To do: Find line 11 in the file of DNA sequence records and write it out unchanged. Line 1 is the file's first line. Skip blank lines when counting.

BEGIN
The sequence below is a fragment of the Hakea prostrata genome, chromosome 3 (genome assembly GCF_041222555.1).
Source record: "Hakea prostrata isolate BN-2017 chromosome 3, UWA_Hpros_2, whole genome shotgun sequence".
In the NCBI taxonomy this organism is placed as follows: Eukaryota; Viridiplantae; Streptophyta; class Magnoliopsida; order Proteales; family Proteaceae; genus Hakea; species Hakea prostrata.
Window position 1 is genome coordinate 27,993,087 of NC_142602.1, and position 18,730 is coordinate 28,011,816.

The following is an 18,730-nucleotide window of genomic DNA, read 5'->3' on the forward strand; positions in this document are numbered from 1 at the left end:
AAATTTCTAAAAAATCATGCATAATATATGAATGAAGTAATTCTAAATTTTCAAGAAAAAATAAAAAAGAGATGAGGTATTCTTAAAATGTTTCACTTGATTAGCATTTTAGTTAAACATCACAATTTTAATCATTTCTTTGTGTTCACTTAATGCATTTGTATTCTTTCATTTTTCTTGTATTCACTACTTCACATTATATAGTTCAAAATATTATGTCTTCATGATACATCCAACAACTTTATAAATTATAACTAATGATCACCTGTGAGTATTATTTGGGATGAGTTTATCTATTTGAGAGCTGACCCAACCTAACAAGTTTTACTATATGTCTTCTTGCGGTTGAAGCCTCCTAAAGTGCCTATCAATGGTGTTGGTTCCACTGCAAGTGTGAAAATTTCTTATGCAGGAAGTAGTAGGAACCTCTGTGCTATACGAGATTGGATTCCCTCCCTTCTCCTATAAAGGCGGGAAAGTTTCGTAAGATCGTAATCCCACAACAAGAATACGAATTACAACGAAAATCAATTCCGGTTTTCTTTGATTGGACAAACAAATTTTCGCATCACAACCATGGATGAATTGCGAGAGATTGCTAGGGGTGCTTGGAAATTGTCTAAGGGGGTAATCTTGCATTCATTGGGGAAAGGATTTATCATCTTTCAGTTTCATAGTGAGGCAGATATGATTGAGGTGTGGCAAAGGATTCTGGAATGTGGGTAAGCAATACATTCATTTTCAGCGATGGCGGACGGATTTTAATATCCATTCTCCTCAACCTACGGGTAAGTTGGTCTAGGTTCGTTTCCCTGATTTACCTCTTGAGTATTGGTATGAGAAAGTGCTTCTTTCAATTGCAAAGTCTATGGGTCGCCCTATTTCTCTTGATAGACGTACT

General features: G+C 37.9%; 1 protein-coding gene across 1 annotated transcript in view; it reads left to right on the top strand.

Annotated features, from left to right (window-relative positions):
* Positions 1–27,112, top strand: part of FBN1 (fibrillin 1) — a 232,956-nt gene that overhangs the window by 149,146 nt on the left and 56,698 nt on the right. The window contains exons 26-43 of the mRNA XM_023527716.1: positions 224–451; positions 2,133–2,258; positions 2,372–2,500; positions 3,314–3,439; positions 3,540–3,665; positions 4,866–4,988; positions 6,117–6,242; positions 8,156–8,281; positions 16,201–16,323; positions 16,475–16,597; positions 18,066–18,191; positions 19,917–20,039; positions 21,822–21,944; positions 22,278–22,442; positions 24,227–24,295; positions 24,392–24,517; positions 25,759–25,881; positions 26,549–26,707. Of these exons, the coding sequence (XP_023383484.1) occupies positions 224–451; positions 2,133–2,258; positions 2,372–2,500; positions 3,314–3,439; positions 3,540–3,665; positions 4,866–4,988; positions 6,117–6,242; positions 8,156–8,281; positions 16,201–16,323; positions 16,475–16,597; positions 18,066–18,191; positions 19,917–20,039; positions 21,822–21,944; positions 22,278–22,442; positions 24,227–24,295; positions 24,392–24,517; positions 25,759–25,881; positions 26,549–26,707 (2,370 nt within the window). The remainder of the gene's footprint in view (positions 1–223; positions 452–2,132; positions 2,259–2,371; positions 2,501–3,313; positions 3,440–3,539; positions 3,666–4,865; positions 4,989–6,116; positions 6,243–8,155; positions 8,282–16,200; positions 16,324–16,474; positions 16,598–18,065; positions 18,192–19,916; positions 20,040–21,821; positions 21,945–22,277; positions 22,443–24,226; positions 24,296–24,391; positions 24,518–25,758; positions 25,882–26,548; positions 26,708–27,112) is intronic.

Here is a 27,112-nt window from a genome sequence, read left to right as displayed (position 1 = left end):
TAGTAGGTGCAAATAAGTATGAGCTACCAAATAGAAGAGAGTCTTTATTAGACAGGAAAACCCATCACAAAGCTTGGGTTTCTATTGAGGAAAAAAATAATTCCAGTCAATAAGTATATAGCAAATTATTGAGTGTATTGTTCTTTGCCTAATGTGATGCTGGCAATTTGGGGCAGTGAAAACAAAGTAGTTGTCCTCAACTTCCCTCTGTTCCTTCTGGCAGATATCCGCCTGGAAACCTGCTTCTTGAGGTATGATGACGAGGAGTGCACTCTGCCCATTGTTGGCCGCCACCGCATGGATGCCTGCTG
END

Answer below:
TAGTAGGTGCAAATAAGTATGAGCTACCAAATAGAAGAGAGTCTTTATTAGACAGGAAAACCCATCACAAAGCTTGGGTTTCTATTGAGGAAAAAAATAATTCCAGTCAATAAGTATATAGCAAATTATTGAGTGTATTGTTCTTTGCCTAATGTGATGCTGGCAATTTGGGGCAGTGAAAACAAAGTAGTTGTCCTCAACTTCCCTCTGTTCCTTCTGGCAGATATCCGCCTGGAAACCTGCTTCTTGAGGTATGATGACGAGGAGTGCACTCTGCCCATTGTTGGCCGCCACCGCATGGATGCCTGCTG